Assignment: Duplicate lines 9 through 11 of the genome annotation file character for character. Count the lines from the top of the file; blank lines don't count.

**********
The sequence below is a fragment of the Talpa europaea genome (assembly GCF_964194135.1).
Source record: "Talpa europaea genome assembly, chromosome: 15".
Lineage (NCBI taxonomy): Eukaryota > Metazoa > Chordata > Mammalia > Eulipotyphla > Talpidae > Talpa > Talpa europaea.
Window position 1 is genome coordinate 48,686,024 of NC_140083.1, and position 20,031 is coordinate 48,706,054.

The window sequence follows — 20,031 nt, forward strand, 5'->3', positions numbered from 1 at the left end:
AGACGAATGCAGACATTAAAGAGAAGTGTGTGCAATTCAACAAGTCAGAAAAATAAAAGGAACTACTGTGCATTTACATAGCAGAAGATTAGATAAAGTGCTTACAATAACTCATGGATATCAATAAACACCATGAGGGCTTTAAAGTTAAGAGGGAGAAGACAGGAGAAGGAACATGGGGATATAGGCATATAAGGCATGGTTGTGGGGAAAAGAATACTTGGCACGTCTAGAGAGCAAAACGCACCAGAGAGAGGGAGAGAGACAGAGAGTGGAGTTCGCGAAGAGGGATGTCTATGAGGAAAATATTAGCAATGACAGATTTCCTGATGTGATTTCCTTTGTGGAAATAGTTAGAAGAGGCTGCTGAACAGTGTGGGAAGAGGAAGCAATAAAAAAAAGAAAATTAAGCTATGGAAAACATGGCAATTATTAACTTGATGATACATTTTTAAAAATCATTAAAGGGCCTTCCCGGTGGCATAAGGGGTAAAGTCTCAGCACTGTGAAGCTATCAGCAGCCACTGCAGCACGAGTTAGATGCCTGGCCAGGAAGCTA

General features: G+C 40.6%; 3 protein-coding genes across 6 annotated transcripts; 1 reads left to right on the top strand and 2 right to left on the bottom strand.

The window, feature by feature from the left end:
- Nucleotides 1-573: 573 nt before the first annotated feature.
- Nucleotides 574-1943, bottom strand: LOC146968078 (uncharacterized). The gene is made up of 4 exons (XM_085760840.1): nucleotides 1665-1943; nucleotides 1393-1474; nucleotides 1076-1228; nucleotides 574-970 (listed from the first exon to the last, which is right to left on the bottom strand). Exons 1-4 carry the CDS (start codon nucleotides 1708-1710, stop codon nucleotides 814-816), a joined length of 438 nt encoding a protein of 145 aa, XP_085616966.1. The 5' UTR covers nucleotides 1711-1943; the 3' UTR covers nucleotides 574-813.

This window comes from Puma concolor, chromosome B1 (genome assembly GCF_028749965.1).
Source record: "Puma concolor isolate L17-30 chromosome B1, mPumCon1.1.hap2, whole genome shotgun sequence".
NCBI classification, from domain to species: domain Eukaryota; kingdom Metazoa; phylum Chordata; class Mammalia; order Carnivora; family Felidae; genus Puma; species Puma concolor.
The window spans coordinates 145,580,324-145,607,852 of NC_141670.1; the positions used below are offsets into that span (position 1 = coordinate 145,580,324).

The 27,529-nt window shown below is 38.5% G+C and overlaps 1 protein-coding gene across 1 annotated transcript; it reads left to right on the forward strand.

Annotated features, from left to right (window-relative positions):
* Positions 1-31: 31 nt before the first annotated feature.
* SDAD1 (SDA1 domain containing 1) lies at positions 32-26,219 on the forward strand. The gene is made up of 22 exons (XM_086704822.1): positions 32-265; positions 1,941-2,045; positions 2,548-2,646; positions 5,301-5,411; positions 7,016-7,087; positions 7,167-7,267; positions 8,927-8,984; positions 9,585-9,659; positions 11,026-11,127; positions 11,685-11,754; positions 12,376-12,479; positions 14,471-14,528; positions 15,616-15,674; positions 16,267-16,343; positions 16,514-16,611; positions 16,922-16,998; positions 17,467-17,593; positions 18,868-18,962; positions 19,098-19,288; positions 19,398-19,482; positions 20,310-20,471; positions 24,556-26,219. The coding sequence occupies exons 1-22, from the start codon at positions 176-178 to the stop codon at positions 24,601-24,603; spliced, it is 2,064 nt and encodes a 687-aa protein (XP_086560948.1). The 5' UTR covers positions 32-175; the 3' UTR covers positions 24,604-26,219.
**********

- Nucleotides 1-573: 573 nt before the first annotated feature.
- Nucleotides 574-1943, bottom strand: LOC146968078 (uncharacterized). The gene is made up of 4 exons (XM_085760840.1): nucleotides 1665-1943; nucleotides 1393-1474; nucleotides 1076-1228; nucleotides 574-970 (listed from the first exon to the last, which is right to left on the bottom strand). Exons 1-4 carry the CDS (start codon nucleotides 1708-1710, stop codon nucleotides 814-816), a joined length of 438 nt encoding a protein of 145 aa, XP_085616966.1. The 5' UTR covers nucleotides 1711-1943; the 3' UTR covers nucleotides 574-813.

This window comes from Puma concolor, chromosome B1 (genome assembly GCF_028749965.1).